My only addition is this: I don't agree at all that the 9 is a "beginner's bike." I think it's a great choice for a beginner. I also think it's a great choice, period. Yeah, if you want lots of power, the ability to comfortably cruise at triple digit speeds (search post "How Fast do you Really Want to Go?"), and braggin rights, well, the 9 ain't for you. But for a bike that's comfortable, reliable, reasonably priced, and a solid all-around performer in the middleweight cruiser class...well, you all know what I'm gonna say XD
I agree. I think it's kind of "two bikes in one". It's your first bike, and then it's the bike you trade up to. It was my first bike, and there were SEVERAL times in a parking lot I turned a little sharp or maneuvered poorly and had to catch it, and man did I appreciate that low weight. As I moved up to riding in the streets, I just twisted the throttle a bit more. Now, 5,000 miles and an MSF course later, I'm cruising the interstate and having a blast. But, like I said, I drive like a granny. I'm not a speed demon, I've got nothing to prove, and my masculinity is measured in ways other than the cc's of my motorcycle, so it's all I need. Maybe I'll change my mind in a few years but, I think my 9' is here to stay.

I was originally looking at a Vulcan 500. I'm glad I didn't go with that. That one does seem like more of a beginners bike, folks have trouble keeping it stable on the highway and having the power to hold 70mph with a passenger. That's the one I'd call a "beginners bike". I keep seeing the same ones on Craigslist. They show up, then they show up later with a new owner, a new scratch or bent part, and a few hundred more miles.
 

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Got to agree that the 900 seat is terribly uncomfortable. First think I did when I got mine is swap the stock seat for a Mustang seat. Was well worth the price.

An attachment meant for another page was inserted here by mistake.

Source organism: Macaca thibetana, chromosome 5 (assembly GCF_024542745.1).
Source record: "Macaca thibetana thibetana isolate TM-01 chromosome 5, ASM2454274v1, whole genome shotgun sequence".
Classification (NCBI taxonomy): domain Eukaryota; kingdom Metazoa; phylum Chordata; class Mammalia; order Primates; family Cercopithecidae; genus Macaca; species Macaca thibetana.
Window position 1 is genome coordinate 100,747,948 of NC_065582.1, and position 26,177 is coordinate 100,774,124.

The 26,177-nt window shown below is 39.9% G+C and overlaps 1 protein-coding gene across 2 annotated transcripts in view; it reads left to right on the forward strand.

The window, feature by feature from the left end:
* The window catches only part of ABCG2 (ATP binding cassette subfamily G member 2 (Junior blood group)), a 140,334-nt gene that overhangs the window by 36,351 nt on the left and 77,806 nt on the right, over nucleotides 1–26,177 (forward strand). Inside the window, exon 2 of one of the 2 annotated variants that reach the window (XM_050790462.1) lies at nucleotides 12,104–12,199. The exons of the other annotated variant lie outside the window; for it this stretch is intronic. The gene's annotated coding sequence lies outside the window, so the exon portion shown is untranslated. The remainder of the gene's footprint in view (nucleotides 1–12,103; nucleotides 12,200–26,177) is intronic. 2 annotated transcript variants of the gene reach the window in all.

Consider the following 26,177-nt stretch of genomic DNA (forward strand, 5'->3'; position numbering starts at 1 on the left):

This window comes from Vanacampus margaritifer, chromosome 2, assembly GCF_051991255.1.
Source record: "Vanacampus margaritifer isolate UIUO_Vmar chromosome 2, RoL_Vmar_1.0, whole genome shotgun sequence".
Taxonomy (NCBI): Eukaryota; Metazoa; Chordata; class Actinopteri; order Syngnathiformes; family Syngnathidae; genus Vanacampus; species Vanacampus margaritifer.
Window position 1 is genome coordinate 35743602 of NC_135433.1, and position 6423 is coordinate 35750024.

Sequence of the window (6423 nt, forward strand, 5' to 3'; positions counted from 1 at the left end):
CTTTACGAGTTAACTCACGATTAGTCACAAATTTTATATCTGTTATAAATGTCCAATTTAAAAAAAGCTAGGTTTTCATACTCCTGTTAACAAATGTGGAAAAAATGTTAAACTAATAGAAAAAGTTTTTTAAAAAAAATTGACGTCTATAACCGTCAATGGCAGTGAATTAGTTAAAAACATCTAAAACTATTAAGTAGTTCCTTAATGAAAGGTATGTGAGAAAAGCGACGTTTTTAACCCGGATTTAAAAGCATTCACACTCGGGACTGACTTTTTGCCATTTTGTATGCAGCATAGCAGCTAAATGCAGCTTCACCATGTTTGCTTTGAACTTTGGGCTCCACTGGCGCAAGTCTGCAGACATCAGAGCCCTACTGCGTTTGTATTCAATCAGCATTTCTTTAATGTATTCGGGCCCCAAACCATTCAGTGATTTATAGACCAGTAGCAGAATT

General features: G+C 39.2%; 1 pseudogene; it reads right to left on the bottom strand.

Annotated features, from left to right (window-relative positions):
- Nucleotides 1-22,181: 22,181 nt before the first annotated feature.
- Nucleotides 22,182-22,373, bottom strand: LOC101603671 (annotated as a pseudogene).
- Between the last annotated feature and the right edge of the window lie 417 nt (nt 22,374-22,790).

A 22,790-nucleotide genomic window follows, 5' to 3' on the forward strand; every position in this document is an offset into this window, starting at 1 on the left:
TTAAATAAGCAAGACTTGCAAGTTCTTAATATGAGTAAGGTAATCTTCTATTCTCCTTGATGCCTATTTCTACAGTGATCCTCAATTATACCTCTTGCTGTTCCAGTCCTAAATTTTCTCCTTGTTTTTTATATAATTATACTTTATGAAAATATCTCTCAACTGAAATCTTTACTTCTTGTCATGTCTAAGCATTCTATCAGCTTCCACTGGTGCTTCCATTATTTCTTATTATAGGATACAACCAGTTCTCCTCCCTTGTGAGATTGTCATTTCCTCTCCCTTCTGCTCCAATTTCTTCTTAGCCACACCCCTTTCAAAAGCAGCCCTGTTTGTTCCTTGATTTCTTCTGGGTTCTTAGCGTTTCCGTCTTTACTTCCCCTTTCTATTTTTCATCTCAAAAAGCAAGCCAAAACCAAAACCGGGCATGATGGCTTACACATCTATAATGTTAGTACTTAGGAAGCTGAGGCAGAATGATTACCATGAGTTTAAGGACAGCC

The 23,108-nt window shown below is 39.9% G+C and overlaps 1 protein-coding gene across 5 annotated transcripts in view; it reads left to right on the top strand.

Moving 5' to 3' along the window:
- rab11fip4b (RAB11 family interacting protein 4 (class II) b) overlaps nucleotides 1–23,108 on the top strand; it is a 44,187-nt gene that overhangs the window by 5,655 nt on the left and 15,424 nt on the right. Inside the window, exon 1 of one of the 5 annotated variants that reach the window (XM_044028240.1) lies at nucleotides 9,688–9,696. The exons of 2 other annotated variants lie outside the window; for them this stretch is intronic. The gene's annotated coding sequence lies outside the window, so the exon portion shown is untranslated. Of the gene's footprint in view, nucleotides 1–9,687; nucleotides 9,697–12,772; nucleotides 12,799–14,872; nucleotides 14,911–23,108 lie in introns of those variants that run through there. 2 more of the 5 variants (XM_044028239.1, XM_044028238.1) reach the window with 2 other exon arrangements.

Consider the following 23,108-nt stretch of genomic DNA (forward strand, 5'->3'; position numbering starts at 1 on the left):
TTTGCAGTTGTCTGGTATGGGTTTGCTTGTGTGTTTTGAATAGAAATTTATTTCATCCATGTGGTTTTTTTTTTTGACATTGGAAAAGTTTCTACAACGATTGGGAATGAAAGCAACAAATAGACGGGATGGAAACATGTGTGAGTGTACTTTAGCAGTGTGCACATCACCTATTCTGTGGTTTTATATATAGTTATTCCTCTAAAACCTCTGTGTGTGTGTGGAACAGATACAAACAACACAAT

Mine will follow suit shortly. Either find a good deal on a used mustang seat, or just bite the bullet and go with a Russell. Still kind of on the fence, Russell is of course a bit more expensive, but not ALOT more expensive, and it seems like the guys who couldn't even get comfortable with a Mustang seat liked the Russell. I wonder if I could find someone in the area to 'rent' me a Mustang seat for a day LOL.

A guy stopped me in a parking lot the other day after I got off my bike, wanted to know what I thought of the 900 because he was trying to decide between that and something else (I forgot what, I think something from Yamaha). I told him I loved the bike, but he needed to figure in the cost of an aftermarket seat when he was determining the cost of the bike. That stock seat is WORTHLESS!

I did get myself an Airhawk 2, essentially identical to the Airhawk but made with a cheaper material, I was able to get it for $50 or so on eBay. Increases my range to about 75~100 miles without needing to stop, I can ride for about an hour in complete comfort, and it's a little bit of 'discomfort' from miles 60~80 or so, and by mile 100 I'm ready for a stretch, as in, RIGHT NOW, LOL. (Depends on speed too, obviously that distance is a lot shorter on curvy 55 mph roads, as opposed to my last long interstate trip). Before, I was feeling discomfort after only about 5 miles, and by 25-30 miles, that was all I could take. The only saving grace was hitting a lot of stop signs and stop lights where I could stand up for a second.